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Public Education's Business Ethics Catching Up to Publicly-Held Firms

After a slew of scandals last year involving kickbacks to administrators in several school districts, Texas adopted procedures designed to identify potential conflict of interests in the contracting process. After the Reading First scandal, the Department of Education began to preface its reports on k-12 programs with a statement of the authors' actual and potential conflicts of interests.

On November 8, Colorado's state board of education released ethics rules for its members.

The Colorado Board of Education today approved a new policy that
calls for the board to “carry out its mission in accordance with the
strictest ethical guidelines to ensure that its members conduct
themselves in a manner that fosters public confidence in the integrity of
the state board of education, its processes and accomplishments.”

The policy covers outside employment and compensation, gifts and
honoraria, use of state property, confidential information, conflicts of
interest, open meetings and other topics.

“What we have before us is an excellent synthesis of the way we need
to conduct ourselves. Even though it took awhile to get to this point, I
think we have an excellent product,” said board member Elaine

The policy was approved on a 6-0 vote; Board Chairwoman Pamela Jo
Suckla was absent due to illness.

Board vice-chair Bob Schaffer asked that a copy of the new policy be
sent to the Legislative Audit Committee, which recommended its
development about a year ago.
(See here.)

This is a good thing. But it's worth thinking about why it's taken public education so long, and why it's so far behind the much-maligned private sector - and particularly publicly-traded firms.

I think there are two reasons.

First, there wasn't all that much opportunity for abuse on the teaching and learning side of the system, and the amounts in play were petty. Until a few years ago, we were talking about highly visible textbook sales distributed among a handful of competitors keeping close tabs on each other. The potential personal advantage of buying one book or another was informal - a couple of trips to pleasant locations to discuss education issues, sometimes consulting gigs on focus groups reacting to new offerings, and maybe a chance to walk through the revolving door from buyer to seller. On the consulting side, it was putting friends and allies into place. My guess is that the payoff here was more about politics than money (a la D.C'.s Brenda Belton).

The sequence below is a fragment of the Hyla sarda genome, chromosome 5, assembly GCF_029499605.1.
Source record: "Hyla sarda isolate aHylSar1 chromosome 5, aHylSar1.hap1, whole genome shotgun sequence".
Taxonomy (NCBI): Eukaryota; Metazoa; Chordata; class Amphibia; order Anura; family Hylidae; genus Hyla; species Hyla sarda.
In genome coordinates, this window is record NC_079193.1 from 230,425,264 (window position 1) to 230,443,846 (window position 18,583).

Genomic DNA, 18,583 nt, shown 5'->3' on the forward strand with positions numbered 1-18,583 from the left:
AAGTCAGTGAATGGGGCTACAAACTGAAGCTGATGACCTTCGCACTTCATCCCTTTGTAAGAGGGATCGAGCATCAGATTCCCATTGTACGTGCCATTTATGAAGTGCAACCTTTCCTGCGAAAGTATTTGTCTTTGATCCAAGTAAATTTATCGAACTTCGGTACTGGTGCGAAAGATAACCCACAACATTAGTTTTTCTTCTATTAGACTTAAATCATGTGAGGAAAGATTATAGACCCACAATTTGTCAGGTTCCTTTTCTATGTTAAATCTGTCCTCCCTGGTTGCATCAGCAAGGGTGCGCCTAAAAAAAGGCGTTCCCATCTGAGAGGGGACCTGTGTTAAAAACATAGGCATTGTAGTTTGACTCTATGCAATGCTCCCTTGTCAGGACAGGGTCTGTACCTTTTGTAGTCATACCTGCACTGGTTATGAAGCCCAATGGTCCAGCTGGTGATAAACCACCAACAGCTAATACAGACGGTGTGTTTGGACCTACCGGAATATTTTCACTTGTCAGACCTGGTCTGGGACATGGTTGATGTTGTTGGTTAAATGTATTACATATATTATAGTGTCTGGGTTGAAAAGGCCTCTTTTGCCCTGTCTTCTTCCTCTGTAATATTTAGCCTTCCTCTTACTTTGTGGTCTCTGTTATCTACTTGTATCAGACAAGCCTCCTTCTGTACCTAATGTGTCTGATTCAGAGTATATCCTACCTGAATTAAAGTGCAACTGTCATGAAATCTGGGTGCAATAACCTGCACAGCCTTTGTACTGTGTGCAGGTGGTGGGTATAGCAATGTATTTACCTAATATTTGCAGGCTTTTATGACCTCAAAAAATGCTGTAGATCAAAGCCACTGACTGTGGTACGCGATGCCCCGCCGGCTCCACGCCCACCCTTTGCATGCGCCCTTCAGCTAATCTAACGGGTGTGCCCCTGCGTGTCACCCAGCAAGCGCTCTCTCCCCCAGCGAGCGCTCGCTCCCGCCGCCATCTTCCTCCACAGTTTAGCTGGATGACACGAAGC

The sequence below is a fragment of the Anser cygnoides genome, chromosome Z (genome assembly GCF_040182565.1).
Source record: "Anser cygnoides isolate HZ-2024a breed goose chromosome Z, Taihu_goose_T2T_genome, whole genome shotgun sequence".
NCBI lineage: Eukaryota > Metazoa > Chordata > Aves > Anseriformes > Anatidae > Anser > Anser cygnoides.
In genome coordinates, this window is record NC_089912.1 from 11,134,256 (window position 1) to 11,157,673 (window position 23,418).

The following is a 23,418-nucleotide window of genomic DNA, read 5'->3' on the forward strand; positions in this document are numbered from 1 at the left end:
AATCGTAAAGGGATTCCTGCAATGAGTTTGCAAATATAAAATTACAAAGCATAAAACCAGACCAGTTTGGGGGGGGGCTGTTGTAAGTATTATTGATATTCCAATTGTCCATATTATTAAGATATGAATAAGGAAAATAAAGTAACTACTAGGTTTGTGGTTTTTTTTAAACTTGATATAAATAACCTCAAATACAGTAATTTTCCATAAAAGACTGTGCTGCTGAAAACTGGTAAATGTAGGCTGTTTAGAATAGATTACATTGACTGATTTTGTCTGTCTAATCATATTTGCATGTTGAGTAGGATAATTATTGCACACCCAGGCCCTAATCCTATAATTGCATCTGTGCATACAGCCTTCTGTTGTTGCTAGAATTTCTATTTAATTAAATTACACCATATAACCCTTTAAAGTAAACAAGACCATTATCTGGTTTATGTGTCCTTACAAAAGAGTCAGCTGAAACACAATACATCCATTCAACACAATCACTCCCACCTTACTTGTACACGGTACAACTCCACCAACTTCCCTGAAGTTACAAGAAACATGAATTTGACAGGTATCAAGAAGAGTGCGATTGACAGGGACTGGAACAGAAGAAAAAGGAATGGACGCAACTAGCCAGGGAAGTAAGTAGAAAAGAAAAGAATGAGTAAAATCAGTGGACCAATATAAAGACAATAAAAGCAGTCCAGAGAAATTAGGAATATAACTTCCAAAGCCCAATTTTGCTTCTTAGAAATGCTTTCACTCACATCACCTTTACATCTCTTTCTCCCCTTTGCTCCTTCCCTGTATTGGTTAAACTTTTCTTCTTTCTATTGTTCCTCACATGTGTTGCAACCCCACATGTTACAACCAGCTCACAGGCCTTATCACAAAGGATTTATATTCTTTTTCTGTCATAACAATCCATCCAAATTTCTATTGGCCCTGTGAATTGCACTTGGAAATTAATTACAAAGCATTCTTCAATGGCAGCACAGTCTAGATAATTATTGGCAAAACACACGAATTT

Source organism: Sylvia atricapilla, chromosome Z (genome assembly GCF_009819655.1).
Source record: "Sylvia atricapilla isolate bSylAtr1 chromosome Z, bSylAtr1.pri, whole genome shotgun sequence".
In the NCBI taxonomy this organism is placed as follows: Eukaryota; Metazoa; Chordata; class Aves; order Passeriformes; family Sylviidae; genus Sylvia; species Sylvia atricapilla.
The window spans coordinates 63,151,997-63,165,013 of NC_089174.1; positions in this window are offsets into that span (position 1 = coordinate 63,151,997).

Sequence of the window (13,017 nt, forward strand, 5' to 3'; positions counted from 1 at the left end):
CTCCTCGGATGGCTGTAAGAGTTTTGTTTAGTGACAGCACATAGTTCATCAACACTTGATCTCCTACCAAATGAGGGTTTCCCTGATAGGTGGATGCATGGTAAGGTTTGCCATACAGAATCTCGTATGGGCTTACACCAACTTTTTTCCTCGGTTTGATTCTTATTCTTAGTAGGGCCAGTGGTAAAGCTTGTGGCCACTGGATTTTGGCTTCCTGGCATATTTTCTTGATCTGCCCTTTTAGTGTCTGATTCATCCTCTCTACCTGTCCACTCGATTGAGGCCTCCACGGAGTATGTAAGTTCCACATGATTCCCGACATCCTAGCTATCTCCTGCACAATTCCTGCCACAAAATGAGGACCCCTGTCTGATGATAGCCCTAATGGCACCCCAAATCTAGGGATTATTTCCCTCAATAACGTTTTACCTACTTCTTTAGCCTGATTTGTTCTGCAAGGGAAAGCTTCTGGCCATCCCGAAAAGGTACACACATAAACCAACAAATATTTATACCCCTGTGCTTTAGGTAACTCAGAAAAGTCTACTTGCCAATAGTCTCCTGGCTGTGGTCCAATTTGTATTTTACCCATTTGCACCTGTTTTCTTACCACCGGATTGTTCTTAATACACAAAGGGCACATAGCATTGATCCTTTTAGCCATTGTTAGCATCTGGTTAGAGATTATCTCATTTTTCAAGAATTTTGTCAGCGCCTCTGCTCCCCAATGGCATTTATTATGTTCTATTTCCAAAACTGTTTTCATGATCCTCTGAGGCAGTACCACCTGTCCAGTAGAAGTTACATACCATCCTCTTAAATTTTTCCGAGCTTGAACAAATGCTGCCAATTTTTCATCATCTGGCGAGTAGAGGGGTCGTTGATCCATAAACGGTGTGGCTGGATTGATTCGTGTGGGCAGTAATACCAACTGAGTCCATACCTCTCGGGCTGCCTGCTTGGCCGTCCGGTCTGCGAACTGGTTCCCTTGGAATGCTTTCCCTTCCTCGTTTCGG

Second, for the last century we've expected superintendents and other administrators to use their professional judgment in the purchase of educational products and services. We didn't really ask "what works?" of products and services because until recently, we didn't begin to know how to tell. Personal experience was the best available guide.

No Child Left Behind accelerated changes to both of these conditions begun when the states passed their standards and accountability legislation

First, there's a lot more money at stake today. We've gone way beyond textbooks. In principle, there's market share in the total instructional materials dollar to be taken from, and defended by, the publishers. E-rate created huge local business opportunities in areas where public education leaders have no deep expertise. The temptation to move towards and step over the ethical line has proved too strong. Too many public education officials have abused their discretionary authority.

As for the second factor, increasingly, if crudely, "what works" is knowable, if not entirely known. The room for leadership discretion has narrowed; considerable and diverse expertise can and should be brought to bear. We've come to point where we can't leave purchasing decisions to the sole discretion of any education official - it's far beyond their individual capacity.

The ethics rules we see being put into place are symptomatic of the new era. But they are ad hoc, post hoc reactions. K-12 policymakers should be ahead of the challenge. It's long past time for a complete overhaul of procurement in public education - from state-wide textbook adoption to the central office director's authority to approve no-bid consulting contracts.

The vast bulk of k-12 budgets are essentially fixed. Most of the discretionary resources available to improve schools relate to the purchase of products, services and programs. If we can't spend them strategically, as the result of decisions based on analysis rather than acquaintance, how do we expect to raise student performance?

The managers of publicly-held firms owe a fiduciary duty to their shareholders. We've now had enough TYCO-like trials to demonstrate that firms are not the private reserve of their CEOs. K-12 administrators owe a fiduciary duty to the taxpayers, and it's time they started creating procurement systems that reflect that fact.

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